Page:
Einstein has his own Twitter account...

I got Einstein, my Siberian Husky, my best friend for over 10-years, his own twitter account through the neatest little gizmo called: Puppy Tweets.

Puppy Tweets is a Mattel product which consists of a collar widget for your dog, which connects wirelessly to a USB dongle on either your PC or Mac. The marketing (as opposed to the reality) of Puppy Tweets is simply - when your dog initiates some sort of physical activity - moving around, barking, etc., the device fires off a tweet to the dongle which is then sent to the twitter account you created for your dog.

  • Ever wonder what your pet is doing while your away? Whenever your dog moves or barks, the Puppy Tweets™ tag detects it and sends a Tweet via Twitter. You can follow your dog's Twitter feed on your computer or smart phone all day. Puppy Tweets™ is a great way to brighten any pet owner's day!

The "Follow Me" graphic, above, is the link to my dog's twitter account: woof_einstein.  After a couple weeks of tweeting, I'm happy, and somewhat concerned, to report that he has several followers and, yesterday, his first re-tweet.

Anyway, Puppy Tweet is currently offered by Think Geek, on-sale, for $9.99.  At this price, I couldn't pass it up.  When the item arrived, I hooked the device to my windows vista box.  Configuration has the potential for being a huge pain.  To initialize the device, which ships with the battery de-installed, you have to remove the back case/cover which requires a really tiny phillips screw driver.  The reset button for the device is hidden behind this cover so, potentially, any time you need to reset the device, you're going to find yourself digging through the crap and clutter of your desk drawer looking for that little screwdriver.

(Hint:  get your Dremel out and drill a paperclip-sized hole into the back of the case over the reset-button.  The device won't be "technically" water-proof anymore, but I didn't really see a whole lot of gasketing going on anyway when I had the back cover off so, meh.  If you have a water dog, you'll want to take the device off before you send the dog into the lake, you know?)

Following the set-up instructions on the website made installation and configuration easy.  Within minutes, the device was enable, configured and tweeting!

Ok - now the reality of the device.

  • On a windows box, it was nothing but trouble.  For some reason, I kept losing the signal from the device to the dongle.  And, everytime I lost the signal, I had to reset the device.  Which means rooting around for the little phillips screwdriver again.  Which became a real pain in the ass real quick.  So, after a day of this, I deinstalled from the windows box, and installed the software on my iMac under Leopard.  Since then, there's not been a single problem with the connection.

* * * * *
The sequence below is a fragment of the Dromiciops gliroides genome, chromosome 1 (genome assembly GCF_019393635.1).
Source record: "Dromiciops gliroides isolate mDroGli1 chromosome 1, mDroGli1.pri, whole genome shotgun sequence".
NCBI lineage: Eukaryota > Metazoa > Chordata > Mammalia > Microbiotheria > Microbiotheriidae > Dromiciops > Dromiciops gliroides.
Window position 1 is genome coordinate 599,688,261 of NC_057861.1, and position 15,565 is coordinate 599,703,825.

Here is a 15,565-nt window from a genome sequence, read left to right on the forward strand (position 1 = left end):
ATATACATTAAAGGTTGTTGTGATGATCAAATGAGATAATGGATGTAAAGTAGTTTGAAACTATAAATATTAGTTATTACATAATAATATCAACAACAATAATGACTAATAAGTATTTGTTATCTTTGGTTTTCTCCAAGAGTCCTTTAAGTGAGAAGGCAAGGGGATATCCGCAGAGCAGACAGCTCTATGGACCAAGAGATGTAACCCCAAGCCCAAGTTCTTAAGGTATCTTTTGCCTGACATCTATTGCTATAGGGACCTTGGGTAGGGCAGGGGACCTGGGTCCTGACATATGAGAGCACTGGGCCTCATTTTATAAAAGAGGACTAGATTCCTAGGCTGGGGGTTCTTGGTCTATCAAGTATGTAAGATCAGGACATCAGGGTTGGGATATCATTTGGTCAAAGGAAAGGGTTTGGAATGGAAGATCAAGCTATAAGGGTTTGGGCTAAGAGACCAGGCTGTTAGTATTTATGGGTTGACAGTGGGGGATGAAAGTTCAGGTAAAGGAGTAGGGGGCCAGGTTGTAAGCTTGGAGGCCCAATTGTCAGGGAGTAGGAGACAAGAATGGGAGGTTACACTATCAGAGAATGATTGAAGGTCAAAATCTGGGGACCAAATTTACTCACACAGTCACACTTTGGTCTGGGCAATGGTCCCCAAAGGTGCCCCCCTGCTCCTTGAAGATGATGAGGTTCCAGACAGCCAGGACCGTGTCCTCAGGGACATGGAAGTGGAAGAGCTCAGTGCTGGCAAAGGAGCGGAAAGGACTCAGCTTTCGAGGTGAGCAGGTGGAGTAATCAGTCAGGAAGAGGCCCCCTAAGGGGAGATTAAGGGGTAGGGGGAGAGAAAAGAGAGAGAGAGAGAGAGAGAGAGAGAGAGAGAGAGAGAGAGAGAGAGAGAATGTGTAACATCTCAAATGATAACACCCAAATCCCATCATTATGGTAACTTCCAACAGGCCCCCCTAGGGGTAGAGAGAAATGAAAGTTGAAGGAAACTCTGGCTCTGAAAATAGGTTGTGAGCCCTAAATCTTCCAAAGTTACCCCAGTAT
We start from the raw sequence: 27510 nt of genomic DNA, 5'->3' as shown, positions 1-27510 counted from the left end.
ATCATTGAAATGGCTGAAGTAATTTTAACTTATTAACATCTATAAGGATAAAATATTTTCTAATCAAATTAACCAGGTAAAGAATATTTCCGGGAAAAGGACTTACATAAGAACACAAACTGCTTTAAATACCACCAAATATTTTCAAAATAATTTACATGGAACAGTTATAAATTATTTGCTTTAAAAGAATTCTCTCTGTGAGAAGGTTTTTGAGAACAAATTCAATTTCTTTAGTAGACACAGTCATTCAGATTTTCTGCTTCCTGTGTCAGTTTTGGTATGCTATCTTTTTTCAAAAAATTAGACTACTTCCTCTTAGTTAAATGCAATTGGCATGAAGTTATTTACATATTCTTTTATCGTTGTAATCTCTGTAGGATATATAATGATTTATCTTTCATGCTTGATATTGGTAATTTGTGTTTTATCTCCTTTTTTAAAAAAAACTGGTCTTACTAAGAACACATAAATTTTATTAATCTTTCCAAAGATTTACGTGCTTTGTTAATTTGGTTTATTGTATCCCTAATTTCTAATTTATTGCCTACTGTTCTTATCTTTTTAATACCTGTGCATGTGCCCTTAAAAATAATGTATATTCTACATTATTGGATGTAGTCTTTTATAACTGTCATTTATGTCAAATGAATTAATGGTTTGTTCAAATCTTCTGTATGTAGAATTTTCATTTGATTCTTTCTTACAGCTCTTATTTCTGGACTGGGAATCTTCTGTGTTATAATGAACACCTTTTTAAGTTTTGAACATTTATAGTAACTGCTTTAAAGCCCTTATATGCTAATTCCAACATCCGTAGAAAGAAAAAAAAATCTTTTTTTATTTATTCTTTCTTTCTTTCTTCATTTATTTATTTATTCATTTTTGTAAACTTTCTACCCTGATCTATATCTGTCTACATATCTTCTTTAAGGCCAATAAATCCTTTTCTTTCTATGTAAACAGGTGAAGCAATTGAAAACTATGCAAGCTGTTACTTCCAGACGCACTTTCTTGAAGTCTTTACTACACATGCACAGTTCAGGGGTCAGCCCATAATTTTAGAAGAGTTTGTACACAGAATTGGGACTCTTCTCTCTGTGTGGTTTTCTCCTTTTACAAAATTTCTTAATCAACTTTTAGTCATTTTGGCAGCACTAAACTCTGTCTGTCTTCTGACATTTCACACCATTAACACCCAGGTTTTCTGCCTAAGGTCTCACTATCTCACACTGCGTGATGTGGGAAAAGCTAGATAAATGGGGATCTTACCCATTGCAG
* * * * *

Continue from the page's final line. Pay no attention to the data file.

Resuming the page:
• The tweets are random and have nothing to do with what's happening with your dog.  Puppy Tweets says the device has a sound and motion detector, but as far as I can tell, the tweets appear to be pretty random.
  • There's no tweet that tells me when the dongle has lost-contact with the device.  This was what I had perceived as being really value-add for the device.  If the dog escaped from the back-yard, breaking the connection by range to the dongle, I was hoping the dongle would be smart enough to tweet that contact would be lost.
    • (This doesn't happen.)
    • What does happen is that you get a little dialog that pops on your desktop telling you the dongle is no longer communicating with the device.
  • The tweets are original and entertaining.  You can set-up the tweet frequency of the device to one of three settings - Einstein uses the medium tweet frequency.
    • I did notice that when I break connection to the dongle, it resets the device and I see tweetpeats (tm).

This device is fun and, for $10, is good entertainment.  My sister recently got into the tweetsphere and I loved trolling her by telling her that Einstein has 5x the followers that she has...


Get it: Keurig

Over a year ago, I made a business trip to Washington DC.  At the office there, I was first introduced to the coffee maker the entire staff referred simply to as "The Keurig". I'm going to keep this post short and sweet.  After using this machine just twice, I knew I had to have one.  This year, for my birthday, I received one and I can honestly say that I've become a full-blown coffee-snob where not even starbucks or peets (lower-casing intentional) can satisfy my coffee-based desires.  Yes, it's that good.

Recently, Keurig has dropped the prices on the units - I saw a unit at BestBuy the other day going for $89 that used to sell for $249.  For some of you, $89 is going to seem like a lot to spend on a coffee-maker.  I say to those, it's worth every penny.

The secret to Keurig's success in consistently delivering an excellent cup of coffee is that they brew only brew that cup of coffee.  You drink that cup and, if you desire another, you simply punch in the request and fresh cup is immediately brewed for you.

Keurig's are fueled  by K-cups -- individual servings of coffees, teas, and chocolates.  Google the term k-cup and you'll be presented with pages of sales sites.  K-Cups come from a variety of established coffee makers, in a plethora of flavors in both caffeinated and decaffeinated varieties.

That's all I pretty much wanted to say - those that have a Keurig know of what I speak.  Those that buy one, will forever have their expectations of what a good cup of coffee is supposed to taste like.

'nuff said.